I suppose it would be pretty easy to blame the people for all this death and devastation. I don’t mean the terrorists, I mean the normal people going about their everyday lives. It was their self-interested tribalism, their contempt and bitterness for their fellow citizens that turned Iraq into a fragmented and powerless country, easy picking for those who deal in death. But really, they’re not very different from any other people in the world. You only have to look into a London Underground train of a rush-hour morning to see. Everyone doggedly guards whatever space they’ve carved out for themselves. Chairs are a thing of luxury and they’re greedily snatched up with a swiftness that would astound you. The people are packed in against each other, a hundred thousand grey faces refusing to meet each other's eyes, all stern and uncaring. Here someone holds up a newspaper to their face, there someone else taps away at a smart phone, all over a tense silence grinds down on the passengers. No wonder they’re driven to selfishness. But these are the people that people our world. Disgusting.
The world is a grey, hopeless hell. I used to believe differently. I used to believe that somewhere there were Edenic gardens, with sweet streams flowing from behind, banked on both sides with blue flowers. That one day I’d recline amongst the reed beds, drinking in the full, clean air and listen to the sound of trickling water all around, contented at last. But no longer. Eden dried up years ago and all that remains now is the brown, cracked earth and a few dead trees [link]. This is of course the fate of the whole world; five aeons from now the Sun will swallow up the Earth and all the rose gardens will wilt away. The planetary nebula will blast off into space and all that the Earth once was will be thrown out into its empty expanses as only so much star dust. Eventually universal entropy will reach its maximum and time will stand still. In the face of all that who has the strength to stand and look up at the sun?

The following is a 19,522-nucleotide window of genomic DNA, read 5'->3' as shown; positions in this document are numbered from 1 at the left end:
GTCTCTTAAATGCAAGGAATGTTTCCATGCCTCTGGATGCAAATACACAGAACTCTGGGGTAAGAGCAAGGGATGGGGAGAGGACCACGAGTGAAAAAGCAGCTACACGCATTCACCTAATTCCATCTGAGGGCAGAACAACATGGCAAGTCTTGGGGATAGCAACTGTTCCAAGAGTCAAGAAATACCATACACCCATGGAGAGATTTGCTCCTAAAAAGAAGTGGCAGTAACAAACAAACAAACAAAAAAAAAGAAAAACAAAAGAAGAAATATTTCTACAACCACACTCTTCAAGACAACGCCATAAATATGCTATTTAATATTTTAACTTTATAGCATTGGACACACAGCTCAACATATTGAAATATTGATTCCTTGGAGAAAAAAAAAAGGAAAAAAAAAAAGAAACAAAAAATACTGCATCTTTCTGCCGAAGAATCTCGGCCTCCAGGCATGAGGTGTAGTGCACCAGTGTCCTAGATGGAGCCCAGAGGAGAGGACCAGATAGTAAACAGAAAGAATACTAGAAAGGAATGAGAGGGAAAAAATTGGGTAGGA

I lie in bed sometimes, dreaming of the day when tears will have turned my eyes into sore, empty holes, like those of the demon of the waterless desert. Other times I curl up and think about the gentle, gentle light, waiting for the moment when my soul slips away. But sometimes the light creeps from my thoughts into my heart, and I find myself believing in a better future. Hope never really abandons me; it always ends up creeping up from behind and whispering into my chest. Perhaps I am enheartened by the news of fleeing Maslāwi Christians finding refuge in Najaf. Maybe, one day, Eden will ring with running water once again.
Image captured from Nintendo's The Legend of Zelda: Ocarina of Time (1998)